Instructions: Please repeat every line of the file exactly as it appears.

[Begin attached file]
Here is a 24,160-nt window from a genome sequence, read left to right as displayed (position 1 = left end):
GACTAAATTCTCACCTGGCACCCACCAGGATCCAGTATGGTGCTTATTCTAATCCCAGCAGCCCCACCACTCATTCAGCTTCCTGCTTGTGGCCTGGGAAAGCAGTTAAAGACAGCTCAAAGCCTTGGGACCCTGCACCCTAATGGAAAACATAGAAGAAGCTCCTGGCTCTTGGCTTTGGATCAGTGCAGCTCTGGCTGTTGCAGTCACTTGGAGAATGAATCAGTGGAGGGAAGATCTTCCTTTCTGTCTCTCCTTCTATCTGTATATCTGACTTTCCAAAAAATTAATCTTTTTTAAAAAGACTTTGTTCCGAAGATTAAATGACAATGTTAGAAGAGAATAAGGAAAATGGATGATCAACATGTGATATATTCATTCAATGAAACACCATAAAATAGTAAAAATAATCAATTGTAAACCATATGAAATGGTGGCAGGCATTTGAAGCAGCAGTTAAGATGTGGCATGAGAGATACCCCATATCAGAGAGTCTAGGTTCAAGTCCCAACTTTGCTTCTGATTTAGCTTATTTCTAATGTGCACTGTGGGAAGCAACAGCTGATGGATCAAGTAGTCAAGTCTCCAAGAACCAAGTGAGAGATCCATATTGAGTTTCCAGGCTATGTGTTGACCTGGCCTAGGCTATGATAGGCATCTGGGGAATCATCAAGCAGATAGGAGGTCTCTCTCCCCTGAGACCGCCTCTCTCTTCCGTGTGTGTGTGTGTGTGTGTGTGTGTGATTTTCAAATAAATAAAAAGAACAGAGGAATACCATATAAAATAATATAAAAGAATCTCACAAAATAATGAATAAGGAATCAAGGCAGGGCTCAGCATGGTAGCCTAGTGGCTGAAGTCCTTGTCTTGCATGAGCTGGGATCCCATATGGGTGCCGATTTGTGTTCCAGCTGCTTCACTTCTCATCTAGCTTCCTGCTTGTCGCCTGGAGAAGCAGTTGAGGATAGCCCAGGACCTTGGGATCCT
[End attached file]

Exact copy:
Here is a 24,160-nt window from a genome sequence, read left to right as displayed (position 1 = left end):
GACTAAATTCTCACCTGGCACCCACCAGGATCCAGTATGGTGCTTATTCTAATCCCAGCAGCCCCACCACTCATTCAGCTTCCTGCTTGTGGCCTGGGAAAGCAGTTAAAGACAGCTCAAAGCCTTGGGACCCTGCACCCTAATGGAAAACATAGAAGAAGCTCCTGGCTCTTGGCTTTGGATCAGTGCAGCTCTGGCTGTTGCAGTCACTTGGAGAATGAATCAGTGGAGGGAAGATCTTCCTTTCTGTCTCTCCTTCTATCTGTATATCTGACTTTCCAAAAAATTAATCTTTTTTAAAAAGACTTTGTTCCGAAGATTAAATGACAATGTTAGAAGAGAATAAGGAAAATGGATGATCAACATGTGATATATTCATTCAATGAAACACCATAAAATAGTAAAAATAATCAATTGTAAACCATATGAAATGGTGGCAGGCATTTGAAGCAGCAGTTAAGATGTGGCATGAGAGATACCCCATATCAGAGAGTCTAGGTTCAAGTCCCAACTTTGCTTCTGATTTAGCTTATTTCTAATGTGCACTGTGGGAAGCAACAGCTGATGGATCAAGTAGTCAAGTCTCCAAGAACCAAGTGAGAGATCCATATTGAGTTTCCAGGCTATGTGTTGACCTGGCCTAGGCTATGATAGGCATCTGGGGAATCATCAAGCAGATAGGAGGTCTCTCTCCCCTGAGACCGCCTCTCTCTTCCGTGTGTGTGTGTGTGTGTGTGTGTGTGATTTTCAAATAAATAAAAAGAACAGAGGAATACCATATAAAATAATATAAAAGAATCTCACAAAATAATGAATAAGGAATCAAGGCAGGGCTCAGCATGGTAGCCTAGTGGCTGAAGTCCTTGTCTTGCATGAGCTGGGATCCCATATGGGTGCCGATTTGTGTTCCAGCTGCTTCACTTCTCATCTAGCTTCCTGCTTGTCGCCTGGAGAAGCAGTTGAGGATAGCCCAGGACCTTGGGATCCT